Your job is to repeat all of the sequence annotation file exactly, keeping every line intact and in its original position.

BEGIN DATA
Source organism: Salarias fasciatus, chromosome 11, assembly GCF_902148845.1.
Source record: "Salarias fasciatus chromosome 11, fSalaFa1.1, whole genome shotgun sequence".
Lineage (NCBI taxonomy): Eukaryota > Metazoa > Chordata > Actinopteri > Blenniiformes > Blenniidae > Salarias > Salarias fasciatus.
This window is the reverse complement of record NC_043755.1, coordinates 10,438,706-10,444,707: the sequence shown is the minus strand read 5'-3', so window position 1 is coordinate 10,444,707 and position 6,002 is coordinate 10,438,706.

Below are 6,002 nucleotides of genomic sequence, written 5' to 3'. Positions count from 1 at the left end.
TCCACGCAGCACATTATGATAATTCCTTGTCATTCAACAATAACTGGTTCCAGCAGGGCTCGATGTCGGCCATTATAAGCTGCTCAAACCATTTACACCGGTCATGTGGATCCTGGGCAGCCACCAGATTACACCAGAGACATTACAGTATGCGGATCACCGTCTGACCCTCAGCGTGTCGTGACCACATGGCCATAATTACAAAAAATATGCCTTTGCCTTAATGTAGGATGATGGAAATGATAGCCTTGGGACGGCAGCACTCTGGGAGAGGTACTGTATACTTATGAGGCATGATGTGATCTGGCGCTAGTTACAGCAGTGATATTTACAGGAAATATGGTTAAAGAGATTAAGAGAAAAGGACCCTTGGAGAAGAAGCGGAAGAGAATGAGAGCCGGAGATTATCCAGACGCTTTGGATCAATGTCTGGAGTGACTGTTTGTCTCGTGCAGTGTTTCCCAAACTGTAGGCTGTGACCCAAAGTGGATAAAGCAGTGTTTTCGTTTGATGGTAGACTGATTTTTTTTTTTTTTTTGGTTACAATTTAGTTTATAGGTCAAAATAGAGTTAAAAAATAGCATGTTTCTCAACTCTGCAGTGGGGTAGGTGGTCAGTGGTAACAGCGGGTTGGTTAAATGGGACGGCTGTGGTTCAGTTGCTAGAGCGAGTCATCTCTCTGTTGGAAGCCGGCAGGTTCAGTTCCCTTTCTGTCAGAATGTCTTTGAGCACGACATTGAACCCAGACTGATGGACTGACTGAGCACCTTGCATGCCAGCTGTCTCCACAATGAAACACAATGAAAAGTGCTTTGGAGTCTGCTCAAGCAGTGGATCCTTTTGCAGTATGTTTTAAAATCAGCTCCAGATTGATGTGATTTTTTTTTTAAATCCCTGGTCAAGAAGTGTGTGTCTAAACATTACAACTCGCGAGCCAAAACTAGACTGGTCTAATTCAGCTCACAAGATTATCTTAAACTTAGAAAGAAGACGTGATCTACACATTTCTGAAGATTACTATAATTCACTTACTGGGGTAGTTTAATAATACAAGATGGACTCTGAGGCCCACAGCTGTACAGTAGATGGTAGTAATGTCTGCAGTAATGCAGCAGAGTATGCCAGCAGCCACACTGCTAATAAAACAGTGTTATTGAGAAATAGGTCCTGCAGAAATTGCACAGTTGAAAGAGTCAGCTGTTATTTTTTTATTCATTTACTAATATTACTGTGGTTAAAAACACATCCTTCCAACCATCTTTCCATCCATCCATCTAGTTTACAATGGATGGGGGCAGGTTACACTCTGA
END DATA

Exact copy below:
Source organism: Salarias fasciatus, chromosome 11, assembly GCF_902148845.1.
Source record: "Salarias fasciatus chromosome 11, fSalaFa1.1, whole genome shotgun sequence".
Lineage (NCBI taxonomy): Eukaryota > Metazoa > Chordata > Actinopteri > Blenniiformes > Blenniidae > Salarias > Salarias fasciatus.
This window is the reverse complement of record NC_043755.1, coordinates 10,438,706-10,444,707: the sequence shown is the minus strand read 5'-3', so window position 1 is coordinate 10,444,707 and position 6,002 is coordinate 10,438,706.

Below are 6,002 nucleotides of genomic sequence, written 5' to 3'. Positions count from 1 at the left end.
TCCACGCAGCACATTATGATAATTCCTTGTCATTCAACAATAACTGGTTCCAGCAGGGCTCGATGTCGGCCATTATAAGCTGCTCAAACCATTTACACCGGTCATGTGGATCCTGGGCAGCCACCAGATTACACCAGAGACATTACAGTATGCGGATCACCGTCTGACCCTCAGCGTGTCGTGACCACATGGCCATAATTACAAAAAATATGCCTTTGCCTTAATGTAGGATGATGGAAATGATAGCCTTGGGACGGCAGCACTCTGGGAGAGGTACTGTATACTTATGAGGCATGATGTGATCTGGCGCTAGTTACAGCAGTGATATTTACAGGAAATATGGTTAAAGAGATTAAGAGAAAAGGACCCTTGGAGAAGAAGCGGAAGAGAATGAGAGCCGGAGATTATCCAGACGCTTTGGATCAATGTCTGGAGTGACTGTTTGTCTCGTGCAGTGTTTCCCAAACTGTAGGCTGTGACCCAAAGTGGATAAAGCAGTGTTTTCGTTTGATGGTAGACTGATTTTTTTTTTTTTTTTGGTTACAATTTAGTTTATAGGTCAAAATAGAGTTAAAAAATAGCATGTTTCTCAACTCTGCAGTGGGGTAGGTGGTCAGTGGTAACAGCGGGTTGGTTAAATGGGACGGCTGTGGTTCAGTTGCTAGAGCGAGTCATCTCTCTGTTGGAAGCCGGCAGGTTCAGTTCCCTTTCTGTCAGAATGTCTTTGAGCACGACATTGAACCCAGACTGATGGACTGACTGAGCACCTTGCATGCCAGCTGTCTCCACAATGAAACACAATGAAAAGTGCTTTGGAGTCTGCTCAAGCAGTGGATCCTTTTGCAGTATGTTTTAAAATCAGCTCCAGATTGATGTGATTTTTTTTTTAAATCCCTGGTCAAGAAGTGTGTGTCTAAACATTACAACTCGCGAGCCAAAACTAGACTGGTCTAATTCAGCTCACAAGATTATCTTAAACTTAGAAAGAAGACGTGATCTACACATTTCTGAAGATTACTATAATTCACTTACTGGGGTAGTTTAATAATACAAGATGGACTCTGAGGCCCACAGCTGTACAGTAGATGGTAGTAATGTCTGCAGTAATGCAGCAGAGTATGCCAGCAGCCACACTGCTAATAAAACAGTGTTATTGAGAAATAGGTCCTGCAGAAATTGCACAGTTGAAAGAGTCAGCTGTTATTTTTTTATTCATTTACTAATATTACTGTGGTTAAAAACACATCCTTCCAACCATCTTTCCATCCATCCATCTAGTTTACAATGGATGGGGGCAGGTTACACTCTGA